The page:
think that's massive. And I know it sounds like a cliche as well. But no, I think it's true, it's true. And I really, I think you touched on something very significant. And I don't want to get to a just here. But I think you touched on something very significant in that the older people get, the more people tend to get stuck in their ways. It's,

it's just a fact, as I'm not, I'm not being an ageless. And there's a reason for that, like you, let's say, you know, you know, you know, the analogy of like, a child is like a white piece of paper. It's, there's, like, Nate like, they're just soaking information. And because they don't know anything, anyways, whatever you tell them will become what piece of paper will be. So for them, the learning curve is obvious school and we'd be super high. Now, if you talk to a person with a lot of experience, they've, you know, they've, they've had, like multiple businesses, or they've done like a lot in their career,

and you tell them to learn a new skill set, there's going to be a lot of mental blocks, and you can't blame them. It's just how the brain is being wired. You know, and, and to, to flip that switch is not as easy really, as flipping the switch. There are habits that you're just, you know, you've been doing the same thing for 20 years, and you tell the person No, do something different. Now,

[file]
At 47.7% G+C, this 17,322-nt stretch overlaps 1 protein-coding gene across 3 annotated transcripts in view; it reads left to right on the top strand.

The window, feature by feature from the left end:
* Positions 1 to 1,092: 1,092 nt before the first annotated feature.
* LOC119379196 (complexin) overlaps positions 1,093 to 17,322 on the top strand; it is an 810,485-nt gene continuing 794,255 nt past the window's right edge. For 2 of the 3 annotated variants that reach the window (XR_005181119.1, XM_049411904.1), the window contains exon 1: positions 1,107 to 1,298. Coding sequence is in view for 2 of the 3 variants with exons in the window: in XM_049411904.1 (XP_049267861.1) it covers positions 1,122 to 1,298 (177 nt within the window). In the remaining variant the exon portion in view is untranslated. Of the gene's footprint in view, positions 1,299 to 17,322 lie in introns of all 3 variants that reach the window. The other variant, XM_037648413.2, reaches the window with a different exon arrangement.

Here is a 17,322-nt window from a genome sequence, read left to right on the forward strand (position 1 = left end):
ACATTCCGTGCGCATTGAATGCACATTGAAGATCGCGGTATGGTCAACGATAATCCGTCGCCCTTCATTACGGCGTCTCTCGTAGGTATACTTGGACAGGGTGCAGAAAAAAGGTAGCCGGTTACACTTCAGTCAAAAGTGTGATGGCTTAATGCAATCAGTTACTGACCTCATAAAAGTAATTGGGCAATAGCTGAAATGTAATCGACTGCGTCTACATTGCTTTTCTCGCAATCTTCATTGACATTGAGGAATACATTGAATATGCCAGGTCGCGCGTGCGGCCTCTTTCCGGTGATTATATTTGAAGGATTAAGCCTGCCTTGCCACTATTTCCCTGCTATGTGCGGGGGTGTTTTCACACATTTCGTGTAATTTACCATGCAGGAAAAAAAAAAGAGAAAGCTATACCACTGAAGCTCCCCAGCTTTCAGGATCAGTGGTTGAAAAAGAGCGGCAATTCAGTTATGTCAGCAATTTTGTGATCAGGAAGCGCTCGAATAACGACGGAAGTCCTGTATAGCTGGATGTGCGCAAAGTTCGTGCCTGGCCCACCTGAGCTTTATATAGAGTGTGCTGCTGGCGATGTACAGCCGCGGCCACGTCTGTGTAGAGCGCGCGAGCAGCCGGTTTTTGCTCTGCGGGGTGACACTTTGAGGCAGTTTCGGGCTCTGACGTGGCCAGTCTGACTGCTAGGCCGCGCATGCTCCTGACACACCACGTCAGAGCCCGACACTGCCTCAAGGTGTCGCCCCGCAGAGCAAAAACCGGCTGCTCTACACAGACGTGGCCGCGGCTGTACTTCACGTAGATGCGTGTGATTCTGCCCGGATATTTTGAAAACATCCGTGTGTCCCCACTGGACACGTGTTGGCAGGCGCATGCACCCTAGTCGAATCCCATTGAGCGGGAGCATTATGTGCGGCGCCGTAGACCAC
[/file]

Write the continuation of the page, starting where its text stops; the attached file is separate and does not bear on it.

you can't expect like miracles to happen overnight. So persistence, you know, grit, that's also a big factor. But just to open up, you know, is the first step of really learning different things because, like we like I would say, I'm open mine at this moment of time. But I do can't say when someone else tells me something, I'll be like, Oh, yeah, I'll definitely want to learn something about it. I'm still going to be a little bit hesitant or because I'm older that's a fact right? Yeah. So when you want to recruit someone, even in our bike line of business and network marketing business, we always prefer recruiting younger people than older people because by experience we know it's just harder to train now if you do pick up someone that's with experience and that's very open minded and that's willing to learn and that can you can see that growth I congratulate you but they're not like they're it's not like you can just randomly pick someone on the streets I actually have one strategy that I originally employed to become a better podcast or an interviewer but it ended up extending into a lot of different areas of my life okay